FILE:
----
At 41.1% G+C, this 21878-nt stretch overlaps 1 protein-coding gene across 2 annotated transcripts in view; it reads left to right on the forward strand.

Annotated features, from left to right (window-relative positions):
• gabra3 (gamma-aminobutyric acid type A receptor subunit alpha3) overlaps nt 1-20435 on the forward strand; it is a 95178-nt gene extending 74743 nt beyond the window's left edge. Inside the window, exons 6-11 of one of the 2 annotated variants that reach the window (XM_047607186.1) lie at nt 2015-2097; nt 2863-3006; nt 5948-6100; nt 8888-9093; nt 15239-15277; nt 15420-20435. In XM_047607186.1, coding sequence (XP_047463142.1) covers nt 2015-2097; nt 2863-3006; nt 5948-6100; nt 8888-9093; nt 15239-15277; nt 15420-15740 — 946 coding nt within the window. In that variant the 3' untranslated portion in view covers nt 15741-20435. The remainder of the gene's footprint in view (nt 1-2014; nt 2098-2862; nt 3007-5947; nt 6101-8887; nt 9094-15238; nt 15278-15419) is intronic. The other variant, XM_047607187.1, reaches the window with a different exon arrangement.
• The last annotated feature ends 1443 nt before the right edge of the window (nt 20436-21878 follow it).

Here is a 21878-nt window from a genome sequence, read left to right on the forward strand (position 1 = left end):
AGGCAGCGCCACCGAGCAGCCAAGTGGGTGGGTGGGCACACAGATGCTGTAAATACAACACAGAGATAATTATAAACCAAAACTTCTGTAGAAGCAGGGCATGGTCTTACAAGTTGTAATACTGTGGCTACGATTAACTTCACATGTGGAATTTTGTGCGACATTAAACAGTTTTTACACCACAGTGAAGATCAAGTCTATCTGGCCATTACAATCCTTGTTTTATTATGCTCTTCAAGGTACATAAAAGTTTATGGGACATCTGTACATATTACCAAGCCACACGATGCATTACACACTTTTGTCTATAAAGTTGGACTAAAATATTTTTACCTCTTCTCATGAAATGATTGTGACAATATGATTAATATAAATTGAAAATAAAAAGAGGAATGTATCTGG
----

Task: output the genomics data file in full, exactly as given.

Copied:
At 41.1% G+C, this 21878-nt stretch overlaps 1 protein-coding gene across 2 annotated transcripts in view; it reads left to right on the forward strand.

Annotated features, from left to right (window-relative positions):
• gabra3 (gamma-aminobutyric acid type A receptor subunit alpha3) overlaps nt 1-20435 on the forward strand; it is a 95178-nt gene extending 74743 nt beyond the window's left edge. Inside the window, exons 6-11 of one of the 2 annotated variants that reach the window (XM_047607186.1) lie at nt 2015-2097; nt 2863-3006; nt 5948-6100; nt 8888-9093; nt 15239-15277; nt 15420-20435. In XM_047607186.1, coding sequence (XP_047463142.1) covers nt 2015-2097; nt 2863-3006; nt 5948-6100; nt 8888-9093; nt 15239-15277; nt 15420-15740 — 946 coding nt within the window. In that variant the 3' untranslated portion in view covers nt 15741-20435. The remainder of the gene's footprint in view (nt 1-2014; nt 2098-2862; nt 3007-5947; nt 6101-8887; nt 9094-15238; nt 15278-15419) is intronic. The other variant, XM_047607187.1, reaches the window with a different exon arrangement.
• The last annotated feature ends 1443 nt before the right edge of the window (nt 20436-21878 follow it).

Here is a 21878-nt window from a genome sequence, read left to right on the forward strand (position 1 = left end):
AGGCAGCGCCACCGAGCAGCCAAGTGGGTGGGTGGGCACACAGATGCTGTAAATACAACACAGAGATAATTATAAACCAAAACTTCTGTAGAAGCAGGGCATGGTCTTACAAGTTGTAATACTGTGGCTACGATTAACTTCACATGTGGAATTTTGTGCGACATTAAACAGTTTTTACACCACAGTGAAGATCAAGTCTATCTGGCCATTACAATCCTTGTTTTATTATGCTCTTCAAGGTACATAAAAGTTTATGGGACATCTGTACATATTACCAAGCCACACGATGCATTACACACTTTTGTCTATAAAGTTGGACTAAAATATTTTTACCTCTTCTCATGAAATGATTGTGACAATATGATTAATATAAATTGAAAATAAAAAGAGGAATGTATCTGG